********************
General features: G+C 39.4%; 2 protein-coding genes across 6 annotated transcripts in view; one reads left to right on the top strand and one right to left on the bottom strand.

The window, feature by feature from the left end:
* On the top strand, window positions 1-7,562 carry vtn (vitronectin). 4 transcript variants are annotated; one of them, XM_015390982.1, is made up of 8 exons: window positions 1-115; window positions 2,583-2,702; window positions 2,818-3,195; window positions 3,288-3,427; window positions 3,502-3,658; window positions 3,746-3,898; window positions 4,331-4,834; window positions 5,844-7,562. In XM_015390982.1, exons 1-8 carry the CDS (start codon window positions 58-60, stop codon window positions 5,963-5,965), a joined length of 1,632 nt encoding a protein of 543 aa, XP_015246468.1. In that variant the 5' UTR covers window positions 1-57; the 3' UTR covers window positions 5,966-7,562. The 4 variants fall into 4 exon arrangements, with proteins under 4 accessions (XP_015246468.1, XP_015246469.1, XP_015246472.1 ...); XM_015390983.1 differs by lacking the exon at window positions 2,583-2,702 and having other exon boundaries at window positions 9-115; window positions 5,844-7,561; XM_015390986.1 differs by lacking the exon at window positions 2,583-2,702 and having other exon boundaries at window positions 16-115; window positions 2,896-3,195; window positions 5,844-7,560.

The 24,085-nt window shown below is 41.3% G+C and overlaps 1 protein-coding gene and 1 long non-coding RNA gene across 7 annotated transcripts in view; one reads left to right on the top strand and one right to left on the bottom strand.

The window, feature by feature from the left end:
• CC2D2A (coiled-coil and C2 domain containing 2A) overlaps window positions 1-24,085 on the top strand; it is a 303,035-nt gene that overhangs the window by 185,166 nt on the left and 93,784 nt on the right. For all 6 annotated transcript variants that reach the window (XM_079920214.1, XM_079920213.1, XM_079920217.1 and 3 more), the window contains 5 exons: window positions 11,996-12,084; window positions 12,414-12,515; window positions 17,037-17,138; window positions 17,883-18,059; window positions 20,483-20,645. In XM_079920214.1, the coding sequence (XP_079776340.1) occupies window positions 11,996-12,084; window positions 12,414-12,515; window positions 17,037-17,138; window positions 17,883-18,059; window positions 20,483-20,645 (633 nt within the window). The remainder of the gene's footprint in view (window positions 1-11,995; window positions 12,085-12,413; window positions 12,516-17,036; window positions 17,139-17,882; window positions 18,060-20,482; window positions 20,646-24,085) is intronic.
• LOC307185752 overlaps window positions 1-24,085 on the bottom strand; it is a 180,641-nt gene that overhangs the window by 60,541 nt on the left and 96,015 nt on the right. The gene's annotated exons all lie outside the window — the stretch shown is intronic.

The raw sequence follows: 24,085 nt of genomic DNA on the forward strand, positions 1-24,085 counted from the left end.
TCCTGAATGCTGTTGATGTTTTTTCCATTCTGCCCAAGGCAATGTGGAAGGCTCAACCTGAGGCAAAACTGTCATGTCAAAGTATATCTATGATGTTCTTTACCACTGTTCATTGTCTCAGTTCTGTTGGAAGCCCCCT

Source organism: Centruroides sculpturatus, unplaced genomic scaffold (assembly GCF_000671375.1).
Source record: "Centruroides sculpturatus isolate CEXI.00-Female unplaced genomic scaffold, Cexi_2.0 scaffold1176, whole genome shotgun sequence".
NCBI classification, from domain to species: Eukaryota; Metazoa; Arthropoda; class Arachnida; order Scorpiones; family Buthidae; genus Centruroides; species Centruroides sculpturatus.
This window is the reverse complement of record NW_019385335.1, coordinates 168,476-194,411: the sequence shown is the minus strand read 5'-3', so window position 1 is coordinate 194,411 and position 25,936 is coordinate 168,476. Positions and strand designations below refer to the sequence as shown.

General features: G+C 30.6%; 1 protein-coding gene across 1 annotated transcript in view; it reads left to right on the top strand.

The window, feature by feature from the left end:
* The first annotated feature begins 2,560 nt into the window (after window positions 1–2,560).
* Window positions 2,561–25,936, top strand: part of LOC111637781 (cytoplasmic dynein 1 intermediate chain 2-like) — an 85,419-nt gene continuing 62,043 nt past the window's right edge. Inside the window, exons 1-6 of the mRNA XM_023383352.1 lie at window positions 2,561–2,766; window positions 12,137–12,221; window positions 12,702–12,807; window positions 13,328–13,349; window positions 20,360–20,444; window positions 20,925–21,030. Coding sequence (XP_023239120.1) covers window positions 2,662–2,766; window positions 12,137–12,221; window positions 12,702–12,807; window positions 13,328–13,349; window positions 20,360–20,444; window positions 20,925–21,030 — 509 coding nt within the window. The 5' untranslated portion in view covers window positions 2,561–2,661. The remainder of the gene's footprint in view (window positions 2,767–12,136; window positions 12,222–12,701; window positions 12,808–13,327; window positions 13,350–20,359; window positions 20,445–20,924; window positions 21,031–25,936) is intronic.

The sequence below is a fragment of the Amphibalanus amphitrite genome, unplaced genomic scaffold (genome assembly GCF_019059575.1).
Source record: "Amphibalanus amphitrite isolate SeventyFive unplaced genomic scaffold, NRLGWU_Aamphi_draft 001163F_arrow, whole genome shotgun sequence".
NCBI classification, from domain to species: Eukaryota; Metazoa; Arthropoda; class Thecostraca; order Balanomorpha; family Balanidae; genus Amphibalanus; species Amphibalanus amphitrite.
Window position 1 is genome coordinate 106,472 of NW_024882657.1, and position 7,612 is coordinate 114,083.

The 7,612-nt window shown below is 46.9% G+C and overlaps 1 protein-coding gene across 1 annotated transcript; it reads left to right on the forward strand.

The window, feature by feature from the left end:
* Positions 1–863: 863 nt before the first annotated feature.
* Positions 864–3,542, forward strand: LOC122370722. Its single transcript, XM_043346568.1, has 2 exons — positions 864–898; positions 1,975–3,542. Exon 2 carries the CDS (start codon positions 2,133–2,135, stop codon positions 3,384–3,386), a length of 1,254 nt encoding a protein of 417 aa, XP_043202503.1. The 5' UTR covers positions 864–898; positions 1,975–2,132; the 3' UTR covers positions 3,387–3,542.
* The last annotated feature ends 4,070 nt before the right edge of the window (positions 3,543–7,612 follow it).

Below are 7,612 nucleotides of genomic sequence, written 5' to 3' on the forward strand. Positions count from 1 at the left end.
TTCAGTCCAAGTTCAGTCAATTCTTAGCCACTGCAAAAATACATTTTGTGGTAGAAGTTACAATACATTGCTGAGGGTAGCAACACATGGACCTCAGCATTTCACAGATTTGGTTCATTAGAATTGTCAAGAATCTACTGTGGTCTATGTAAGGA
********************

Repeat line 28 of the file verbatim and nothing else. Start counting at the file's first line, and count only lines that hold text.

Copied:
TTCAGTCCAAGTTCAGTCAATTCTTAGCCACTGCAAAAATACATTTTGTGGTAGAAGTTACAATACATTGCTGAGGGTAGCAACACATGGACCTCAGCATTTCACAGATTTGGTTCATTAGAATTGTCAAGAATCTACTGTGGTCTATGTAAGGA